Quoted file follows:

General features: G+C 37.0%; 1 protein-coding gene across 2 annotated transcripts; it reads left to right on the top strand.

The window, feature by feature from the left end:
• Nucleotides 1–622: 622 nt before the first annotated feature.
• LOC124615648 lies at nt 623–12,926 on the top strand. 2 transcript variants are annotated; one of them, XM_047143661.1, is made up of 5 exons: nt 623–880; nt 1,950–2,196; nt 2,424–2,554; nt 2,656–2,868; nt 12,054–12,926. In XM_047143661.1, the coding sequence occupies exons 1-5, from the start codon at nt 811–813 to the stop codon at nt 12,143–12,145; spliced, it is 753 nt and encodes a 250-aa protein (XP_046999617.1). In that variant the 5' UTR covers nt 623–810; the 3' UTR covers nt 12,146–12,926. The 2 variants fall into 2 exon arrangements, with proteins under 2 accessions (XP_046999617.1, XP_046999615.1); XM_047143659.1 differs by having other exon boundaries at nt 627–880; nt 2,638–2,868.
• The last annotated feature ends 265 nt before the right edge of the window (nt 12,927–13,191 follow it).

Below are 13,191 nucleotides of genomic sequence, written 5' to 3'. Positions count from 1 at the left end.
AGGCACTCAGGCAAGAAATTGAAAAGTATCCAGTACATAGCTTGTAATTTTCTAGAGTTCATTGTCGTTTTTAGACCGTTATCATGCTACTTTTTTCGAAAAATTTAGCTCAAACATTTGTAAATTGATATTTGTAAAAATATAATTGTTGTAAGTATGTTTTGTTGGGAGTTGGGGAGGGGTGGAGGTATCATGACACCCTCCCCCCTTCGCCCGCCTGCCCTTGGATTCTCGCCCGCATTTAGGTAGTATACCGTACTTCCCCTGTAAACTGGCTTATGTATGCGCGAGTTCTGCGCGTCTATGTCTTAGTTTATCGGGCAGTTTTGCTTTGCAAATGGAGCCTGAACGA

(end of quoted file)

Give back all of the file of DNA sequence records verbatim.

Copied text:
General features: G+C 37.0%; 1 protein-coding gene across 2 annotated transcripts; it reads left to right on the top strand.

The window, feature by feature from the left end:
• Nucleotides 1–622: 622 nt before the first annotated feature.
• LOC124615648 lies at nt 623–12,926 on the top strand. 2 transcript variants are annotated; one of them, XM_047143661.1, is made up of 5 exons: nt 623–880; nt 1,950–2,196; nt 2,424–2,554; nt 2,656–2,868; nt 12,054–12,926. In XM_047143661.1, the coding sequence occupies exons 1-5, from the start codon at nt 811–813 to the stop codon at nt 12,143–12,145; spliced, it is 753 nt and encodes a 250-aa protein (XP_046999617.1). In that variant the 5' UTR covers nt 623–810; the 3' UTR covers nt 12,146–12,926. The 2 variants fall into 2 exon arrangements, with proteins under 2 accessions (XP_046999617.1, XP_046999615.1); XM_047143659.1 differs by having other exon boundaries at nt 627–880; nt 2,638–2,868.
• The last annotated feature ends 265 nt before the right edge of the window (nt 12,927–13,191 follow it).

Below are 13,191 nucleotides of genomic sequence, written 5' to 3'. Positions count from 1 at the left end.
AGGCACTCAGGCAAGAAATTGAAAAGTATCCAGTACATAGCTTGTAATTTTCTAGAGTTCATTGTCGTTTTTAGACCGTTATCATGCTACTTTTTTCGAAAAATTTAGCTCAAACATTTGTAAATTGATATTTGTAAAAATATAATTGTTGTAAGTATGTTTTGTTGGGAGTTGGGGAGGGGTGGAGGTATCATGACACCCTCCCCCCTTCGCCCGCCTGCCCTTGGATTCTCGCCCGCATTTAGGTAGTATACCGTACTTCCCCTGTAAACTGGCTTATGTATGCGCGAGTTCTGCGCGTCTATGTCTTAGTTTATCGGGCAGTTTTGCTTTGCAAATGGAGCCTGAACGA